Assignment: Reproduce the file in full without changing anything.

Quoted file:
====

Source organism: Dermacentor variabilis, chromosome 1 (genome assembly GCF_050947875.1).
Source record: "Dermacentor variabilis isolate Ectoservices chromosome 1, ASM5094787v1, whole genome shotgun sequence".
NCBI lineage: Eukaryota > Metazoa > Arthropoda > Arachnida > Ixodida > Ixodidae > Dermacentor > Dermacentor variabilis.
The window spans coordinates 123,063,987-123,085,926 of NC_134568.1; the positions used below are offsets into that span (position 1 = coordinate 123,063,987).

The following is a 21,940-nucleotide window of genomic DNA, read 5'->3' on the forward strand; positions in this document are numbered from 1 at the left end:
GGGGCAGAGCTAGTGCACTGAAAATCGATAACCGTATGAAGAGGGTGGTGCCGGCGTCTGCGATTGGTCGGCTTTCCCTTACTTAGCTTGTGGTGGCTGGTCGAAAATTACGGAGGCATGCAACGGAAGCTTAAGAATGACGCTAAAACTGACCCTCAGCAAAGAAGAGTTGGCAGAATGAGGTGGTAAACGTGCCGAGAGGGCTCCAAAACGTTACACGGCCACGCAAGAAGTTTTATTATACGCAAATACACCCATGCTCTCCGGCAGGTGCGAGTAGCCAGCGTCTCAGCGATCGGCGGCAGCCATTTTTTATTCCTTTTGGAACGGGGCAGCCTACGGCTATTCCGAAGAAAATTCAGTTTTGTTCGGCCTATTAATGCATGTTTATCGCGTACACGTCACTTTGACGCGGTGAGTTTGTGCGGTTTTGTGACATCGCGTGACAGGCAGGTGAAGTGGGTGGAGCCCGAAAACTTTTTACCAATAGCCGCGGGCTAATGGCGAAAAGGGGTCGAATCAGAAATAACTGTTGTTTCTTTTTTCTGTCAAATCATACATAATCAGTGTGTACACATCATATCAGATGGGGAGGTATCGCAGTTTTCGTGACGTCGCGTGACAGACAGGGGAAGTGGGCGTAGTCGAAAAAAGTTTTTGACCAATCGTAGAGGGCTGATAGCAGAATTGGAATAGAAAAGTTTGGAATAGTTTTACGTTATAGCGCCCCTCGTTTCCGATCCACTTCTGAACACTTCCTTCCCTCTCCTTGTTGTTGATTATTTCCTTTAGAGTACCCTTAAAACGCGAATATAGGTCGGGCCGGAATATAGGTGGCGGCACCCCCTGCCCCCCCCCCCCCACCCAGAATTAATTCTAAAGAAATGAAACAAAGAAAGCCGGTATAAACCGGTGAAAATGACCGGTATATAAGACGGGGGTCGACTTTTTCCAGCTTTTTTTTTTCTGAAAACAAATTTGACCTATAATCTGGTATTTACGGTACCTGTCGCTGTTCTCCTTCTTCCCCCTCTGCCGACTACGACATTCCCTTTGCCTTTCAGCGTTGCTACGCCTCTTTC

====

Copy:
Source organism: Dermacentor variabilis, chromosome 1 (genome assembly GCF_050947875.1).
Source record: "Dermacentor variabilis isolate Ectoservices chromosome 1, ASM5094787v1, whole genome shotgun sequence".
NCBI lineage: Eukaryota > Metazoa > Arthropoda > Arachnida > Ixodida > Ixodidae > Dermacentor > Dermacentor variabilis.
The window spans coordinates 123,063,987-123,085,926 of NC_134568.1; the positions used below are offsets into that span (position 1 = coordinate 123,063,987).

The following is a 21,940-nucleotide window of genomic DNA, read 5'->3' on the forward strand; positions in this document are numbered from 1 at the left end:
GGGGCAGAGCTAGTGCACTGAAAATCGATAACCGTATGAAGAGGGTGGTGCCGGCGTCTGCGATTGGTCGGCTTTCCCTTACTTAGCTTGTGGTGGCTGGTCGAAAATTACGGAGGCATGCAACGGAAGCTTAAGAATGACGCTAAAACTGACCCTCAGCAAAGAAGAGTTGGCAGAATGAGGTGGTAAACGTGCCGAGAGGGCTCCAAAACGTTACACGGCCACGCAAGAAGTTTTATTATACGCAAATACACCCATGCTCTCCGGCAGGTGCGAGTAGCCAGCGTCTCAGCGATCGGCGGCAGCCATTTTTTATTCCTTTTGGAACGGGGCAGCCTACGGCTATTCCGAAGAAAATTCAGTTTTGTTCGGCCTATTAATGCATGTTTATCGCGTACACGTCACTTTGACGCGGTGAGTTTGTGCGGTTTTGTGACATCGCGTGACAGGCAGGTGAAGTGGGTGGAGCCCGAAAACTTTTTACCAATAGCCGCGGGCTAATGGCGAAAAGGGGTCGAATCAGAAATAACTGTTGTTTCTTTTTTCTGTCAAATCATACATAATCAGTGTGTACACATCATATCAGATGGGGAGGTATCGCAGTTTTCGTGACGTCGCGTGACAGACAGGGGAAGTGGGCGTAGTCGAAAAAAGTTTTTGACCAATCGTAGAGGGCTGATAGCAGAATTGGAATAGAAAAGTTTGGAATAGTTTTACGTTATAGCGCCCCTCGTTTCCGATCCACTTCTGAACACTTCCTTCCCTCTCCTTGTTGTTGATTATTTCCTTTAGAGTACCCTTAAAACGCGAATATAGGTCGGGCCGGAATATAGGTGGCGGCACCCCCTGCCCCCCCCCCCCCACCCAGAATTAATTCTAAAGAAATGAAACAAAGAAAGCCGGTATAAACCGGTGAAAATGACCGGTATATAAGACGGGGGTCGACTTTTTCCAGCTTTTTTTTTTCTGAAAACAAATTTGACCTATAATCTGGTATTTACGGTACCTGTCGCTGTTCTCCTTCTTCCCCCTCTGCCGACTACGACATTCCCTTTGCCTTTCAGCGTTGCTACGCCTCTTTC